2016 was the first year in which I set out to listen to as many new albums as possible. And while I didn’t sample as many as I’d hoped, my listening pile was yuge. Rather than focus simply on the best albums of the year, I give you: Music 2016 Wrap Up!

Let us start with Most Disappointing albums of the year. There were many to choose from, but here are two artists who I’ve really enjoyed in the past whose 2016 offerings were not up to par:

Violent Femmes  – We Can Do Anything
Ronnie Spector –   English Heart

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Many well-known artists released new albums, so I give you Legends of 2016:

Bob Dylan       Elton John       Eric Clapton
Jeff Beck          Paul Simon      Prince

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We got a Folk Icon and the Best Punk album of the year.

Joan Baez – 75th Birthday Celebration
Bleached – Welcome the Worms

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Strangest Idea for an album had co-winners.

Steven Tyler – We’re All Somebody from Somewhere, Tyler’s take on country
Train – Train Does Led Zeppelin II, and the title says it all

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Dream Pop became a popular genre.

Janel Leppin   Daddy             Frightened Rabbit
Mitski              Money             School of Seven Bells

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Some excellent traditional country albums were released.

Cactus Blossoms – You’re Dreaming
Cyndi Lauper –       Detour

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And from the Do You Remember? files, many artists from the past put out new albums in 2016.

Blink-182         De La Soul        Red Hot Chili Peppers
Foghat             Pet Shop Boys   Rick Springfield

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The Most Surprising album of the year was Origins, Vol. 1 by Ace Frehley. I expected to hate it but instead… loved it!

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And the highlight of 2016? Here are some of my Favorite Albums of 2016.

David Bowie – Blackstar
Monkees – Good Times!
Iggy Pop – Post Pop Depression
Frankie Cosmos – Next Thing

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Some of these albums have been written up in previous posts, others probably will come in the future. Today I simply offer you a sampler. So dig in, put your feet up on the cat and enjoy your Music 2016 Wrap Up!

Betty MacDonald and “The Egg” that hatched her career

eggandiEnjoy this post from Joan as she writes about all things Betty MacDonald:

When Pacific Northwest writer Betty MacDonald’s first book, The Egg and I, was published in 1945 it was not just a hit, it was a phenomenon selling over a million copies within the first year of publication. That book, a funny little memoir about early married life trying to make a living chicken ranching and having run-ins with Olympic Peninsula locals, went on to be translated into twenty languages, and spawned several movies: The Egg and I starring Fred MacMurry and Claudette Colbert , and later, The Adventures of Ma and Pa Kettle.

lookingforbettyHow is it possible that such a book could take the book world by storm and land the author on the pages of Life magazine? And how could she still have a fan base so strong in Europe that there was a BBC radio documentary about her commemorating what would have been her 100th birthday in March of 2008 (she died at the age of 49 in 1958)? Seattle historian Paula Becker wondered about this as well, and tells us how she came to unravel Betty’s very complicated life in her book Looking for Betty MacDonald: The Egg, The Plague, Mrs. Piggle-Wiggle, and I.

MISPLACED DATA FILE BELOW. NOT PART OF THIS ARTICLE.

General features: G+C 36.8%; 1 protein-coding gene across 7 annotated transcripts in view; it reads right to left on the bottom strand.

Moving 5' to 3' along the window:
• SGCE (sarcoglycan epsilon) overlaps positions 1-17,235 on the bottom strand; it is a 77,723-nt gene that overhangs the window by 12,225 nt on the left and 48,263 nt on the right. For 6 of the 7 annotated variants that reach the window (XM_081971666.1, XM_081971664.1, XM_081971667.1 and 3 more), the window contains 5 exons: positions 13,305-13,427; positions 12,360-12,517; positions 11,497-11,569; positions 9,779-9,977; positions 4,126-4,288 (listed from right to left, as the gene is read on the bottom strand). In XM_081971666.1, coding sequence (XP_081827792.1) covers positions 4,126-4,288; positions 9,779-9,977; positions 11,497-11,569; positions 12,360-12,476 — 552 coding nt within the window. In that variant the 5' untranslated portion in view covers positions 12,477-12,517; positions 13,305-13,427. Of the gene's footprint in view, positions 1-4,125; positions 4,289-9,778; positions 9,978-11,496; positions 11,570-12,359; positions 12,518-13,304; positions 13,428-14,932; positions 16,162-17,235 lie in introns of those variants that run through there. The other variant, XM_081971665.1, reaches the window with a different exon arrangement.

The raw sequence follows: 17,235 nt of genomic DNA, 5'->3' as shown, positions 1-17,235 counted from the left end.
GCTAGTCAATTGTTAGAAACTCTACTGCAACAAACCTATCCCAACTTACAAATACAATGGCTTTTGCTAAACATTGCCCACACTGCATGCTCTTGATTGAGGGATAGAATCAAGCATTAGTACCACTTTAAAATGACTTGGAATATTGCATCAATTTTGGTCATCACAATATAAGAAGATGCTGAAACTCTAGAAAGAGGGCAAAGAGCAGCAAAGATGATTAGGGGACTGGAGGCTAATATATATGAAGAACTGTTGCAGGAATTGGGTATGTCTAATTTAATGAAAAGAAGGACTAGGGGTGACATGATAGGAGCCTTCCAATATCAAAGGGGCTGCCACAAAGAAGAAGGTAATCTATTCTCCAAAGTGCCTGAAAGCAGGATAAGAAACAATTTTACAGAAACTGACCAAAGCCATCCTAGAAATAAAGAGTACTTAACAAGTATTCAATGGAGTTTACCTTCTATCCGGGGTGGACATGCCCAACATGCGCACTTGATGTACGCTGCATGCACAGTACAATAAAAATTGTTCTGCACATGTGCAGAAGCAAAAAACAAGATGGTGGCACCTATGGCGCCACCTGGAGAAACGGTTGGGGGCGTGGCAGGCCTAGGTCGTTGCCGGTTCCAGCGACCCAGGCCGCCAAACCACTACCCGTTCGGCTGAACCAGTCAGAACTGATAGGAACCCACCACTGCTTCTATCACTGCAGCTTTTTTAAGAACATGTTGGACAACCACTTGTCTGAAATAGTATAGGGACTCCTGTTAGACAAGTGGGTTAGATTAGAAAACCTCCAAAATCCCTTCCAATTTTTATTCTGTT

Go ahead and add your name to the hold list for both Betty MacDonald’s memoirs and Paula Becker’s book about Betty. Then come to the Main Library to hear Paula talk about all things Betty MacDonald on Saturday, January 7 at 2PM.

Betty entertained her readers and gave them a good inside-out look at Seattle and the Pacific Northwest during the mid-part of the 20th century, political incorrectness and all. Much of how the rest of the country and the world imagined the Pacific Northwest was based at the time on Betty’s books. But Betty didn’t just entertain adult readers. While she was working on her three other memoirs, she also wrote the very popular Mrs. Piggle-Wiggle series of books for children.

anybodyShe makes reference to drinking a lot of coffee, so maybe that explains where she got the energy to write so many books in such a short amount of time. While “Egg” was the blockbuster, her other memoirs are equally entertaining, whether about recovering from tuberculosis in a Seattle Sanatorium (The Plague and I), raising two teenage daughters on the edge of Vashon Island (Onions in the Stew), or how she and her family got through the depression (Anybody Can Do Anything), all written with her irreverence for life and her ability to poke fun at anything and everything.

Whether you’re looking for a good children’s book that has stood the test of time or a memoir where the northwest landscape figures as prominently as its colorful characters, Betty MacDonald’s books are still a good bet. Most of all, they’re just plain fun to read because she is first and foremost a really good writer. Read just one and you’ll see why Paula became a little obsessed with Betty’s story and why she needed to tell it.

Heartwood 7:1 – Greene on Capri by Shirley Hazzard

greene-on-capriThis blog post is prompted by the news that Shirley Hazzard died this past December at age 85.

It’s kind of funny to me that I read this book without ever having read Graham Greene (though he’s long been on my radar, and I’m a fan of the film The Third Man). Funnier still since I’d also not read anything by Shirley Hazzard (her Transit of Venus won a National Book Critics Circle Award in 1980, and The Great Fire won the National Book Award in 2003). But a few years ago, one of my book-talking buddies handed me this book and said I should read it. I must say I was quite taken by the cover, and seeing the book’s slim length, I decided to give it a try.